With earthquakes, warning time makes a difference

Wired magazine recently published an article entitled “A New Earthquake Early Warning System For Mexico City.”  In theory, residents could have up to 60 to 90 seconds of warning before a quake.  That’s enough time to leave a building or move to a safer place, potentially saving many lives.  But what happens when someone develops a system that might warn users of a quake hours or more before it happens?

It depends.  Would the system include the probability of the quake hitting within various ranges of time, such as what we find nowadays for hurricane predictions?  Would it present probabilities for cities that might be hit as well as the chance for various ranges of intensity?

This is not exactly the same as hurricane prediction data.  Hurricanes often come with predictions that are days ahead of making landfall.  There is usually time to evacuate, and often time to go far enough away to be out of the expected path.  But it’s hard to imagine a future where earthquakes can be predicted in that fashion, with notice days ahead and predictions good enough to give residents confidence.

My science fiction short story “Seismic Morality” examines a few of the issues with earthquake prediction in the future.  You can find it in my anthology “Science Fiction: Tragedies”.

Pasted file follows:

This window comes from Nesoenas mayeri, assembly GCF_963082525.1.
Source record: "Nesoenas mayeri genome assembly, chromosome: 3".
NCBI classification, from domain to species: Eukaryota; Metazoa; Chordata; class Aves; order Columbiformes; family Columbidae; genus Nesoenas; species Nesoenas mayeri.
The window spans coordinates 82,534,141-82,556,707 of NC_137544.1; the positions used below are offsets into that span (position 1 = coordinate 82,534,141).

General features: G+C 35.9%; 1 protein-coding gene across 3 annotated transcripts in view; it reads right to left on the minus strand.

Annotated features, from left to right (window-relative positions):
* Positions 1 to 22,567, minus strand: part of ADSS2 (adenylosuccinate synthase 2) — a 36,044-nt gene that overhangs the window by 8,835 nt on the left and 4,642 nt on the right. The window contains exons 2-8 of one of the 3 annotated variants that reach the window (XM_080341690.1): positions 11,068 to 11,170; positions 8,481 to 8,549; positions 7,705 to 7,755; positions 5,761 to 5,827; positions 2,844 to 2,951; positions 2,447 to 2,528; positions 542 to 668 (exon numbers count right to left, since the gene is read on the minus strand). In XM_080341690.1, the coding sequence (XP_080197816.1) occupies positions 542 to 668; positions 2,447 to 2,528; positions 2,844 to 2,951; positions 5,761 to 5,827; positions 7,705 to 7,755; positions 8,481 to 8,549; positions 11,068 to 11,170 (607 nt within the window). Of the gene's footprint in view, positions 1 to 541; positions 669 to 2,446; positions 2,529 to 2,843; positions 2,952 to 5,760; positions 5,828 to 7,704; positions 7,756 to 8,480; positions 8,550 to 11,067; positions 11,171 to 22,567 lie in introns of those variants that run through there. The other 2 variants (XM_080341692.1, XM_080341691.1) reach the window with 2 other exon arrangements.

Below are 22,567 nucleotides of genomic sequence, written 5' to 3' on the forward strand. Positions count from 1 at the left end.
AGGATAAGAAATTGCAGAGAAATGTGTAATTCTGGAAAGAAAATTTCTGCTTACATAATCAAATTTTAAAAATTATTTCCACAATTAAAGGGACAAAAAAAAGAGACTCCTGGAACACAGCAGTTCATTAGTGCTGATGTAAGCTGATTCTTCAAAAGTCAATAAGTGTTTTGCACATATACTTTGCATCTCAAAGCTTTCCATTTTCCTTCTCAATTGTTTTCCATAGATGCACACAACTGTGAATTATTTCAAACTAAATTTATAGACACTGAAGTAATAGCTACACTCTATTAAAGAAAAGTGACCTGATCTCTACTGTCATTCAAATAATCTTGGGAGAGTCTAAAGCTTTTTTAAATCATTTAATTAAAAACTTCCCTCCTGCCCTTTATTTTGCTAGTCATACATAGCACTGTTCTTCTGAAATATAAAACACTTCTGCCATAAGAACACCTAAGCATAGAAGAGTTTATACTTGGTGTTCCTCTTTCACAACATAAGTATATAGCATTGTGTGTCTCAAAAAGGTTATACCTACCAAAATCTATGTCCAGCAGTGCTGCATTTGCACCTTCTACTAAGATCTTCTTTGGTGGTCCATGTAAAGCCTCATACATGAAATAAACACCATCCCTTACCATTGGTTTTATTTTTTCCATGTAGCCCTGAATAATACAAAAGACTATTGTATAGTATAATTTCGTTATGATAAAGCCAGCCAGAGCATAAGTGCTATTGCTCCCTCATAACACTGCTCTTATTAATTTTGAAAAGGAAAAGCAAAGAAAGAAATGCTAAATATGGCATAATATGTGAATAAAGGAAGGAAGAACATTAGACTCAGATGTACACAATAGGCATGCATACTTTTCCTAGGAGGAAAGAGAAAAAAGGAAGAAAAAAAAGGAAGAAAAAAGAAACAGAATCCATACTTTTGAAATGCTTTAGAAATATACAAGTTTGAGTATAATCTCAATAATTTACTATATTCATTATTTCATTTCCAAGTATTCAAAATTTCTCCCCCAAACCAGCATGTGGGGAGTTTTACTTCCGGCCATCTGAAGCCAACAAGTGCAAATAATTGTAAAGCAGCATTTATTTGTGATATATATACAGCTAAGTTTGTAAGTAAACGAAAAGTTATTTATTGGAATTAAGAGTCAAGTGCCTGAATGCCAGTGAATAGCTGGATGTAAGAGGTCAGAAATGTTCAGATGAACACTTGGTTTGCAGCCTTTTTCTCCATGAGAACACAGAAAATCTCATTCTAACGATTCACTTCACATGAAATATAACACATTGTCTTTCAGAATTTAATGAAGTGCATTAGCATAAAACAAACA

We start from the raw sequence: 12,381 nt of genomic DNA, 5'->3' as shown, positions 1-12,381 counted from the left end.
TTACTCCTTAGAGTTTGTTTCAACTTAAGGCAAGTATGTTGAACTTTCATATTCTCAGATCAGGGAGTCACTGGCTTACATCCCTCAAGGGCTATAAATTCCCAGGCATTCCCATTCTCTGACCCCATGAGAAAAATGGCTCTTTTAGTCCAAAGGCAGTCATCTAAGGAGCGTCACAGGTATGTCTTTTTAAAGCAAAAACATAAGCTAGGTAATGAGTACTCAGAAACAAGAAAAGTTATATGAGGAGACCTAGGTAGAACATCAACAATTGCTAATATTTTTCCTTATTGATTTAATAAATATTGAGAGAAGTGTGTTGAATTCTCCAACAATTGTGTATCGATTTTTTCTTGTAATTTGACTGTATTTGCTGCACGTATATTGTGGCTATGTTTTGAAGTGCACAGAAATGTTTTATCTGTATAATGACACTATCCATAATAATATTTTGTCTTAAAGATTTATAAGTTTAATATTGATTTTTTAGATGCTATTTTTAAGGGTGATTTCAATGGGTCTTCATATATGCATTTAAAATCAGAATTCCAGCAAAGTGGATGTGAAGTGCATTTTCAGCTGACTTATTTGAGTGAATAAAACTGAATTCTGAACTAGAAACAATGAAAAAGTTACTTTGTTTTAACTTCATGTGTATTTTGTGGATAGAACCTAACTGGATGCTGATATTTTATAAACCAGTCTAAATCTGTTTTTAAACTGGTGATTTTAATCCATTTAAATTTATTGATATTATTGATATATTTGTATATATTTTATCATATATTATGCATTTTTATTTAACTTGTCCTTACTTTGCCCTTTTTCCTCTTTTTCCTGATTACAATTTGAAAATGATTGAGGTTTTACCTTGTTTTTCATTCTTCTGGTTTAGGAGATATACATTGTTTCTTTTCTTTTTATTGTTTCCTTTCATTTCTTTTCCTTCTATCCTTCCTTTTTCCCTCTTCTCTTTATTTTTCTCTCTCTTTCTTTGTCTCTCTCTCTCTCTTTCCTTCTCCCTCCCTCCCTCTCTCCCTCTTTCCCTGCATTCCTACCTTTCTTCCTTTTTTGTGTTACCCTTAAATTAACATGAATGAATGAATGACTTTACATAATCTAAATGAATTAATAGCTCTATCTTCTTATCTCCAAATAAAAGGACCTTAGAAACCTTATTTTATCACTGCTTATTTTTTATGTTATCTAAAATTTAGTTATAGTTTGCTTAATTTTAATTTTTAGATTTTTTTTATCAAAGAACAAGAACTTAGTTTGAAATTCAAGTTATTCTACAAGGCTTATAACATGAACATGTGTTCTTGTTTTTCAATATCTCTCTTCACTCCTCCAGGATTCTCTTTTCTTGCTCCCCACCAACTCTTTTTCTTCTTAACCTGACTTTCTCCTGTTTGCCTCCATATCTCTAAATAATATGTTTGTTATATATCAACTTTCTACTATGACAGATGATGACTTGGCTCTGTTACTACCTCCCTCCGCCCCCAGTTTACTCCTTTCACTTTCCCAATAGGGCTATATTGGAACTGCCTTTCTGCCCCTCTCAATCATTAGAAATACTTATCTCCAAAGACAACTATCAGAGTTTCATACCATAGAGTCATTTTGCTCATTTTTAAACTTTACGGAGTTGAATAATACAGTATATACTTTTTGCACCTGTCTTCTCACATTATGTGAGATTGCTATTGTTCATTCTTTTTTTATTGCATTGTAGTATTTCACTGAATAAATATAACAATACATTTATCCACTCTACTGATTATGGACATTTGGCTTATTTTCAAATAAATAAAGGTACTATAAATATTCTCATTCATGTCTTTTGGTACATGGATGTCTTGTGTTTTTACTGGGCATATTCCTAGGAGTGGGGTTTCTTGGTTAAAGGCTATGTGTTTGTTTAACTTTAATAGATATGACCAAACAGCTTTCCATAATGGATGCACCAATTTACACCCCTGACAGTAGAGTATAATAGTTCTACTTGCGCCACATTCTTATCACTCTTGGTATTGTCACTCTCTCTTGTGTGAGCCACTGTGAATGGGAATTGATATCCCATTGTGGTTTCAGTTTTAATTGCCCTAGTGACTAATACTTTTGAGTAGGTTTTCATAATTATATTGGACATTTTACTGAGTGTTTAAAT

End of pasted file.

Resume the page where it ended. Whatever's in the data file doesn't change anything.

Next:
Science is difficult

Recently, the famous little Philae comet lander re-made contact with satellite Rosetta.  After Philae landed and lost power, likely due to being in shade, it was hoped that Philae would regain power at some point.  So this is great news!

Unfortunately, Rosetta had to move further away from the comet due to interference from the comet’s increasing dust-particle trail.  So now it’s apparently more difficult for Philae to communicate its incredibly valuable scientific data to Rosetta — and then to Earth.

This is the kind of scientific tension and struggle of science fiction.  Whether on Earth or exploring the solar system, new technology sometimes achieves success for its inventors, but it is often accompanied by some kind of failure(s) along the way.   After a number of space launch successes, SpaceX recently lost a Dragon spacecraft in an explosion shortly after a launch for a space station resupply mission.

In my “Science Fiction: Robots & Cyborgs” anthology, little robot Floccin has to deal with the inherent danger of new technology when he gets a software upgrade.

Comet In Space clip art